The Israeli–American cellist talks about body awareness and the importance of taking the initiative
I started learning the cello quite late, at ten years old, so I had to understand playing from an intellectual point of view rather than through imitation. I was lucky that my first two teachers – Csaba Balok, who was also a yoga teacher, and Uri Vardi – were both students of János Starker, who was known for encouraging body awareness in playing. Through them I learnt how to use my breathing, weight and movement to express myself musically. Uri liked to say, ‘Your body is your Strad.’ I feel very thankful for having that instilled in me from day one. My whole being as a cellist today is based on those years. Your priority is to express music in the best way you can, and to do this you must know that you’re making music with your body.
My first big obstacle as a young musician was being drafted into the Israeli army. Although I was picked for its string quartet, I couldn’t play for the three weeks of basic training. It was the first time in my life that I hadn’t played cello for so long and I was scared of what would happen. When I came back I played the Kodály Sonata, and my teacher Shmuel Magen said, ‘You see, you didn’t forget anything!’ It was a valuable realisation.
Another important experience was when I arrived at Yale. Coming from a place where I was one of the best players, I was now one of many. It took me a while not to be depressed by it, but instead to learn from it and push myself harder.
Two pieces of advice stay with me today. Firstly, my dear teacher Bernard Greenhouse said, ‘You are judged by your voice, not how loud or fast you play.’ What is your sound? How will people recognise it? These are important questions for young musicians to ask themselves. Secondly, Laurence Lesser, my teacher at the New England Conservatory, told me in my last lesson: ‘Amit, you have a place in this industry, but nobody needs you. Find it yourself.’ As hurtful as this was, it made me realise the importance of initiative. I feel that all the things that have happened to me have happened because of me. When you see an exit on the highway, be curious enough to take it.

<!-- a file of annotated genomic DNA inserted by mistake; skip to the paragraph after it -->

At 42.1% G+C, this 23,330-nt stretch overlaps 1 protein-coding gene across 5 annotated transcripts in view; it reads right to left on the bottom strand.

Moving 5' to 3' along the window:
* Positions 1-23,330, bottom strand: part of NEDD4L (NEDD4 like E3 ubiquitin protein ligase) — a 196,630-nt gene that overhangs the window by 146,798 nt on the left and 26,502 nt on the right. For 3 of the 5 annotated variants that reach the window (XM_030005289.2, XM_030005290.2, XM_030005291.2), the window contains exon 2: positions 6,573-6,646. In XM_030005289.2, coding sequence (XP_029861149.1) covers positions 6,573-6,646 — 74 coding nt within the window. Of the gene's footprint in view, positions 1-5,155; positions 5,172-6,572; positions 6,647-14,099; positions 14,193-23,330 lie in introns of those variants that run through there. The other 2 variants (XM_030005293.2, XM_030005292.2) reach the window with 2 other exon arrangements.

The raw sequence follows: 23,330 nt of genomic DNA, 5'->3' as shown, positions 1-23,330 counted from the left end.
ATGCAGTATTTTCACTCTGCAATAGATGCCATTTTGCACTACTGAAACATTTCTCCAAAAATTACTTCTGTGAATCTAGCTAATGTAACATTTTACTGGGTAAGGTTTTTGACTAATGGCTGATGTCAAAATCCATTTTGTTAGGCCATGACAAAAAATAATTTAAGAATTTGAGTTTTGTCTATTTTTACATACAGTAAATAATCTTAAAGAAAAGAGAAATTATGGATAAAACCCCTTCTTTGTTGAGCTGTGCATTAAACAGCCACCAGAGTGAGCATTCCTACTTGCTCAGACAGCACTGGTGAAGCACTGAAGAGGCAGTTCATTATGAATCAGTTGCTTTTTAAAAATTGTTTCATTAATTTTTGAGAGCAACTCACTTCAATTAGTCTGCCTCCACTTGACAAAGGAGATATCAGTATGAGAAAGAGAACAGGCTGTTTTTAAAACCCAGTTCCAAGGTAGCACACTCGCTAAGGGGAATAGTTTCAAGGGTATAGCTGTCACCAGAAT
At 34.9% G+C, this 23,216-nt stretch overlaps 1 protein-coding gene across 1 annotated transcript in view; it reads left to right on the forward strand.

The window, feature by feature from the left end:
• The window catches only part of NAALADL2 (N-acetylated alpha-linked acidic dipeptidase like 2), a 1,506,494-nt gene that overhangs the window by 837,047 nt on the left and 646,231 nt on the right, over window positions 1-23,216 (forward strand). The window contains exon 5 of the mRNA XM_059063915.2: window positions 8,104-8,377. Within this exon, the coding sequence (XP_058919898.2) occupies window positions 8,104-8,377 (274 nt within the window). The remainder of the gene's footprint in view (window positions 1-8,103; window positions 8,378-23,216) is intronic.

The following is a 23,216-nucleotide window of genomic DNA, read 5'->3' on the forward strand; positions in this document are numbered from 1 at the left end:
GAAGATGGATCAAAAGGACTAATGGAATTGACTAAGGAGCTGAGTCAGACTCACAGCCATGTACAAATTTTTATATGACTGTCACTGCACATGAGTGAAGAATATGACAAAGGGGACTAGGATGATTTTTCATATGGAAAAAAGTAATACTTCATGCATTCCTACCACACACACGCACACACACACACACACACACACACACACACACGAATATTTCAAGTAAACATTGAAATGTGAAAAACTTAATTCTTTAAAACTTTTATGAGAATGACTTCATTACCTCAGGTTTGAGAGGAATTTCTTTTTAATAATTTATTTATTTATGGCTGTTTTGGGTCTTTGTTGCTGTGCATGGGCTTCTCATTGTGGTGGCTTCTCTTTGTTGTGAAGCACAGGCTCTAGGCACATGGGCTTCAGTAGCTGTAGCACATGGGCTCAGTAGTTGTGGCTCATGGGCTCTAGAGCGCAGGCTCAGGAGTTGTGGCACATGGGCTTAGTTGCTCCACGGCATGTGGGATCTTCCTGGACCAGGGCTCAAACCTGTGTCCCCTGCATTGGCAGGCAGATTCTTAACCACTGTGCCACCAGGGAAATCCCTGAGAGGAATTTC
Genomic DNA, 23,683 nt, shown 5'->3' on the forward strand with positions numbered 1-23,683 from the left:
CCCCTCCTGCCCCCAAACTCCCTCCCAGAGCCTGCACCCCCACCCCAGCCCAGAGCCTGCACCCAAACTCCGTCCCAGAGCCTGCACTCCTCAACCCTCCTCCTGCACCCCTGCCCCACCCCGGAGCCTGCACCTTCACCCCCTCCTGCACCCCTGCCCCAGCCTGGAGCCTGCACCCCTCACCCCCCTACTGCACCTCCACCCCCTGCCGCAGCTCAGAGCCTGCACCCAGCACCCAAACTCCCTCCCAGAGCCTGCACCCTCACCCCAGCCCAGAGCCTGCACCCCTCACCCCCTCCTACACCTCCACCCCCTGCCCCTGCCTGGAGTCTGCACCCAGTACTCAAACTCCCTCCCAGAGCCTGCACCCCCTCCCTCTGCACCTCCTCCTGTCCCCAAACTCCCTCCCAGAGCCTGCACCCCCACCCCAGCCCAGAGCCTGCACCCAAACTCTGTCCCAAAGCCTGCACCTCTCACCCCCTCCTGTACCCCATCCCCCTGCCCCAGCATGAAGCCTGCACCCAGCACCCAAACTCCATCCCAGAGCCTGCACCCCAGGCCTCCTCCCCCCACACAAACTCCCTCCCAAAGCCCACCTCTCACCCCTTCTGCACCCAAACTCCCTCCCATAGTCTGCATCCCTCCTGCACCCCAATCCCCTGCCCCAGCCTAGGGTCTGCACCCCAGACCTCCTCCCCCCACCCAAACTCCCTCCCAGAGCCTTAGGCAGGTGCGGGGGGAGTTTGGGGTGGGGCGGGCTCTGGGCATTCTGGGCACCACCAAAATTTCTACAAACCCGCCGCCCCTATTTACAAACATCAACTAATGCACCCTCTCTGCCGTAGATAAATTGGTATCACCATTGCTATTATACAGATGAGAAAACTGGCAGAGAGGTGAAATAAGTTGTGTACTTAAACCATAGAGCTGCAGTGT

We should open our eyes and ears to where we live and play for small communities. You can do just as much good playing in schools, retirement homes and jails as you can in Carnegie Hall. It is unbelievable how music can impact people. During the pandemic I started an online cello academy, with students from all over the world. As an Israeli, it was touching to be able to teach cellists from places like Saudi Arabia and Syria, for example. Now with technology, we can use music to overcome financial, political and visa issues. The musical world really is a small village.
INTERVIEW BY RITA FERNANDES